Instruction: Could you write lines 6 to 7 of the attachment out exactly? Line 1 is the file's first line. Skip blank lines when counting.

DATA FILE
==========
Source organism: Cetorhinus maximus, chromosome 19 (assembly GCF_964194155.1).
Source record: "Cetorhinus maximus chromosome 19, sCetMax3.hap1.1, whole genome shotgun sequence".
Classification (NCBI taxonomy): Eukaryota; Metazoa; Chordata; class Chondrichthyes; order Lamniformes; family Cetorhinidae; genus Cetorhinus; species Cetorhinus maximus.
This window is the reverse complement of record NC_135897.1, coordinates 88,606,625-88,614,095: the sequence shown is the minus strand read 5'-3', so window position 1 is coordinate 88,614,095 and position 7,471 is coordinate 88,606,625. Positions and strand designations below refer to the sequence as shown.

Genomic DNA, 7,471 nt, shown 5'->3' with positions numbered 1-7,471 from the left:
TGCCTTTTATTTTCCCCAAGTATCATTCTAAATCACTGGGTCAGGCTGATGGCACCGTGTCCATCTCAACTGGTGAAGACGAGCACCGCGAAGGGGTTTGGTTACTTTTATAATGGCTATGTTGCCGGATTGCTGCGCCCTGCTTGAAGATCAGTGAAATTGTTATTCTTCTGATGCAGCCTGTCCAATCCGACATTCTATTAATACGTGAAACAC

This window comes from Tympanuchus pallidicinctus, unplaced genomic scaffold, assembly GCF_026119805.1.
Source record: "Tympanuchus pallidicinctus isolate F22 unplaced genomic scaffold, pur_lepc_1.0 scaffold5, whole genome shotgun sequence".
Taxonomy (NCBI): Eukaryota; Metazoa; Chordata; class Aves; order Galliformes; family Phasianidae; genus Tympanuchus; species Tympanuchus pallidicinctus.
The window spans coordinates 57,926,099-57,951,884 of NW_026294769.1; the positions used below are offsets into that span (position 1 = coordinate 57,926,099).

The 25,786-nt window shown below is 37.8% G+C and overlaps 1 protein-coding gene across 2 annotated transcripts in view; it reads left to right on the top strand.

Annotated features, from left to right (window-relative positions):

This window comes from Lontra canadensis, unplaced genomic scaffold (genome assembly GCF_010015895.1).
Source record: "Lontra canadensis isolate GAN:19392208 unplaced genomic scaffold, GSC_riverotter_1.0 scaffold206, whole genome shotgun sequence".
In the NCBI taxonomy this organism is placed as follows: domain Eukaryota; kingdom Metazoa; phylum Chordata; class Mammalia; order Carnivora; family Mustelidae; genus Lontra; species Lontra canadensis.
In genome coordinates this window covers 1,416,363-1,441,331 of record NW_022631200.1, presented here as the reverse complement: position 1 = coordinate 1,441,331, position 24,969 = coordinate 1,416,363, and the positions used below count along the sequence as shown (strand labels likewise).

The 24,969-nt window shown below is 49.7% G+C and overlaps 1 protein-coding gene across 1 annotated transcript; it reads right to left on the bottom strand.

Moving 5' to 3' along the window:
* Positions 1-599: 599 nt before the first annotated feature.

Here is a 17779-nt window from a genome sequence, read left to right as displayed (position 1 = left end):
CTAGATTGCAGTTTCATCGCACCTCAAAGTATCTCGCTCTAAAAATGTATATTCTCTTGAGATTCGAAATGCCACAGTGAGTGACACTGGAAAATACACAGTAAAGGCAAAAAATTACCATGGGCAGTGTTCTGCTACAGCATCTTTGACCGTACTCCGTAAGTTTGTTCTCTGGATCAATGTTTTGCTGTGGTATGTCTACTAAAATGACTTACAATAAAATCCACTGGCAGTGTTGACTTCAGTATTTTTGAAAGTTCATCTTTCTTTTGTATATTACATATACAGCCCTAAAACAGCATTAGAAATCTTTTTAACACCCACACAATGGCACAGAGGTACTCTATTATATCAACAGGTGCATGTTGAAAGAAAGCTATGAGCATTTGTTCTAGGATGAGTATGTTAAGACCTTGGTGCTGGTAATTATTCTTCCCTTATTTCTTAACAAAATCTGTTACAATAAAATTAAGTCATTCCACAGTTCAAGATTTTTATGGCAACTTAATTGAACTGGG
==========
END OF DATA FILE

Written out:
TGCCTTTTATTTTCCCCAAGTATCATTCTAAATCACTGGGTCAGGCTGATGGCACCGTGTCCATCTCAACTGGTGAAGACGAGCACCGCGAAGGGGTTTGGTTACTTTTATAATGGCTATGTTGCCGGATTGCTGCGCCCTGCTTGAAGATCAGTGAAATTGTTATTCTTCTGATGCAGCCTGTCCAATCCGACATTCTATTAATACGTGAAACAC

This window comes from Tympanuchus pallidicinctus, unplaced genomic scaffold, assembly GCF_026119805.1.